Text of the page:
Slow Regrowth Of Construction
Thu September 26, 2013
Construction Is Everywhere, But Industry Still Fragile
Construction is now the fastest-growing industry in Washington state. Construction cranes fill the skyline. Public works projects like light rail lines and the tunnel project snarl our streets. But despite appearances, construction has not yet fully recovered from the 2008 recession.
Though parts of the industry are growing quickly, none has attained a return to 2008 employment levels. Part of the reason is the depth of the collapse in construction: no sector in Washington state cratered more than construction did during the recession.
During the recession, one in three King County construction jobs disappeared. Compare that to the Seattle metropolitan area, which lost less than 10 percent of its jobs overall. Construction – an indicator of economic confidence – also stayed down longer.
"Construction actually didn’t start to turn around until 2011. So it was hit harder than any industry by a long shot. It was also the longest to begin to recover," said Anneliese Vance Sherman, a regional labor economist with the Employment Security Department. "We are seeing a recovery and we’ve been seeing a consistent and strong recovery in construction. But the losses were exceptionally deep for this sector."
Construction isn’t one big industry. It’s a lot of different specialties; and they’re all recovering at different rates. Jeff Greene, who builds schools and is finishing up a new high school in Shoreline, said work in his specialty is coming back. But the recovery in construction overall is still fragile.
"It’s not very broad-based. It’s very niche and it looks like going forward it’s going to stay niche for a while. And it’s not what you saw between 2000 and 2007 where across all market segments you have a lot of work," said Greene. "Depends on where you are and what you do."
Here’s an example: House painters and carpet layers were among the worst affected. Jeff Kelley is a director at the International Union of Painters and Allied Trades, their union. "We have 18 percent unemployment, which to us looks good now. To the 18 percent it doesn’t look good, but to us when we were looking at 40 percent, 18 is a major improvement."
Kelley said he's optimistic. He thinks things are going to get better as more of the buildings get to the finishing stage. "We’ve been on this glide-path up for the past twelve month and that’s positive. Will we ever be back to the boom it was prior to this recession? I doubt it. Ever. Ever. That was the biggest boom I had ever seen in my life."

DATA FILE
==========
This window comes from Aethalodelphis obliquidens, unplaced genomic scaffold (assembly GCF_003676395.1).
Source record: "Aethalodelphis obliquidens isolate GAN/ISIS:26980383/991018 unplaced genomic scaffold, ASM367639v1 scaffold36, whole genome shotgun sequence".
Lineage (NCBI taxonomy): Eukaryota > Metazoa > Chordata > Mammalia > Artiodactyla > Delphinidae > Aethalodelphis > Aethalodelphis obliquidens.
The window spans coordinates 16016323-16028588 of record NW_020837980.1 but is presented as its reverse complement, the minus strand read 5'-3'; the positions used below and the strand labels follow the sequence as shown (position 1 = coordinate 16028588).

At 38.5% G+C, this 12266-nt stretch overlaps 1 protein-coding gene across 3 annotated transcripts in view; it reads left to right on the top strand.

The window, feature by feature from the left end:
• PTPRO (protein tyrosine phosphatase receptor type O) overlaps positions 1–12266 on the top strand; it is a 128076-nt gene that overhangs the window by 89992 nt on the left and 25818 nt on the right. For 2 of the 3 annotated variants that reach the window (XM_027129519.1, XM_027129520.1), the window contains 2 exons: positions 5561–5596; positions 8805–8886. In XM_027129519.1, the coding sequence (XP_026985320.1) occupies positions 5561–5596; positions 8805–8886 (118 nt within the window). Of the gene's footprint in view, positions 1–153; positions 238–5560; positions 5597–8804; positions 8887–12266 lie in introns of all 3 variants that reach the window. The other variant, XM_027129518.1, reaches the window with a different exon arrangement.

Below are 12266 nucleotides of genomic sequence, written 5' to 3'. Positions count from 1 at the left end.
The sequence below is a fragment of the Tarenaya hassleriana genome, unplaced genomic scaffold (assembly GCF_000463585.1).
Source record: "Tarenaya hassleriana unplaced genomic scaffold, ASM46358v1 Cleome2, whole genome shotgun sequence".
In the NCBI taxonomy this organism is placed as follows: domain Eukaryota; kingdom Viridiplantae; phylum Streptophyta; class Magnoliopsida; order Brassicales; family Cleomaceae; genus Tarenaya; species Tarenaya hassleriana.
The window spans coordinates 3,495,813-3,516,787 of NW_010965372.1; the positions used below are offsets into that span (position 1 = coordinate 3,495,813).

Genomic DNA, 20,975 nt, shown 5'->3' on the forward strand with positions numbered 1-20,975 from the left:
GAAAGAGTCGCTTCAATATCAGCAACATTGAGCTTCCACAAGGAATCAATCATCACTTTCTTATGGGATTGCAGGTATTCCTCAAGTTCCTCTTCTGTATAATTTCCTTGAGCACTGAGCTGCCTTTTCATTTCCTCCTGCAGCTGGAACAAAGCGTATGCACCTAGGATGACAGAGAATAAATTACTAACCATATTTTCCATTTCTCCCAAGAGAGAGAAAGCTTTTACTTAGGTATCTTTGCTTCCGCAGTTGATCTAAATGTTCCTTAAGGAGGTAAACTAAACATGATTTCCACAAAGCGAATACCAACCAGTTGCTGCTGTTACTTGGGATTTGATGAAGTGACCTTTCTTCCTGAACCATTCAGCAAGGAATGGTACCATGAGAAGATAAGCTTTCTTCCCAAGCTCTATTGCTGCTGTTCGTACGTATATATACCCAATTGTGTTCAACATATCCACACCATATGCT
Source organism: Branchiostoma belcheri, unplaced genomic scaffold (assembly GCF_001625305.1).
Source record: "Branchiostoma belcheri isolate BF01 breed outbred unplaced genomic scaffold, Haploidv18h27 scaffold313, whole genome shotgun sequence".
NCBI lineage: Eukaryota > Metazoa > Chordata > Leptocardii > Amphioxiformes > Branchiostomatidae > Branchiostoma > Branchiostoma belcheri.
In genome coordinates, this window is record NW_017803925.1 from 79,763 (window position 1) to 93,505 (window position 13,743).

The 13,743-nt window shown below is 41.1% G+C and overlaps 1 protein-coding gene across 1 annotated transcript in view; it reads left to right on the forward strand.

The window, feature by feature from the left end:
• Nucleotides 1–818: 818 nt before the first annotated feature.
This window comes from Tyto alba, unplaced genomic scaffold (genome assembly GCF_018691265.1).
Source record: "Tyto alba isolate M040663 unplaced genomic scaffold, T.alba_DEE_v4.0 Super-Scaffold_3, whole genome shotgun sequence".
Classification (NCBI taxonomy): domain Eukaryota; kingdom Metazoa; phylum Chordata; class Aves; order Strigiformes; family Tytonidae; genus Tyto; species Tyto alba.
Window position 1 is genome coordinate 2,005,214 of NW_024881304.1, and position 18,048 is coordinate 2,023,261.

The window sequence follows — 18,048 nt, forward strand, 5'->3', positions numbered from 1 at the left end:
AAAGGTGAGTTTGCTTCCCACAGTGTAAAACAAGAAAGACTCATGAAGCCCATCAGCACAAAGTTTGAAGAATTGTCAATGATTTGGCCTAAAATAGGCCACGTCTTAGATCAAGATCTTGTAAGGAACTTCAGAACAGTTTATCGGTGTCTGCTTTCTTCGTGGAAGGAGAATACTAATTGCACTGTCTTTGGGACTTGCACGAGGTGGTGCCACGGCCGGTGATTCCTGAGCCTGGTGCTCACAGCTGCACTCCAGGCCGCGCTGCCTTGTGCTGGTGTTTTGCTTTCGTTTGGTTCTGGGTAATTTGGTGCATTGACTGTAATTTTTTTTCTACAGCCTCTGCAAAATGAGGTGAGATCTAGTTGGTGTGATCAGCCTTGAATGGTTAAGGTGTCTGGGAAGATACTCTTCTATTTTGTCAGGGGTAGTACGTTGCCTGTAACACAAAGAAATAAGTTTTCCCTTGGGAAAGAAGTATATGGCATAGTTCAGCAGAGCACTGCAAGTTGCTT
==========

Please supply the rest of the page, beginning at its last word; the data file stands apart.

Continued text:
Every part of the construction sector was clobbered by the recession. But there was a backbone, and that was public projects. Sound Transit, for example, kept working on the light rail line straight through the recession. That work, in turn, sparked housing development around new light rail stations.
Housing is another example of how the recovery looks different for different parts of the construction industry. Apartment buildings have been going up all over Seattle.
But starts of apartment buildings actually declined this spring. The state’s Economic and Revenue Forecast Council says the number of permits being issued for housing fell more than expected. The decline was in apartment building permits, which fell by more than half – a bigger correction than expected. This may just be temporary; the state’s forecasters expect that segment to pick up again.
Single-family housing construction, meanwhile, seems to be shifting around in the region.
Greene said King County’s built up for now, so the action is switching to other places. "We’re seeing a pick-up in single family residences in Pierce County. I’m sure it’s picking up in Snohomish County, probably slowing down in King County."
These shifts work to some builders’ disadvantage, while helping others. Jim Bickley, a house framer, just received great news. "I just signed a contract in Marysville for 179 houses," he said. "It’s about three years of work."
Bickley said the recession had forced him to take a 40 percent pay cut. He didn’t notice a pick-up in work until less than a year ago. Now that he has three years of stability, he's planning some changes.
"I want to sell my house, downsize, and start enjoying life," he said. "Because it's been so stressful the last five years."
This story is part of The Big Reset, KUOW’s series that explores how the Puget Sound Region has emerged from the Great Recession.
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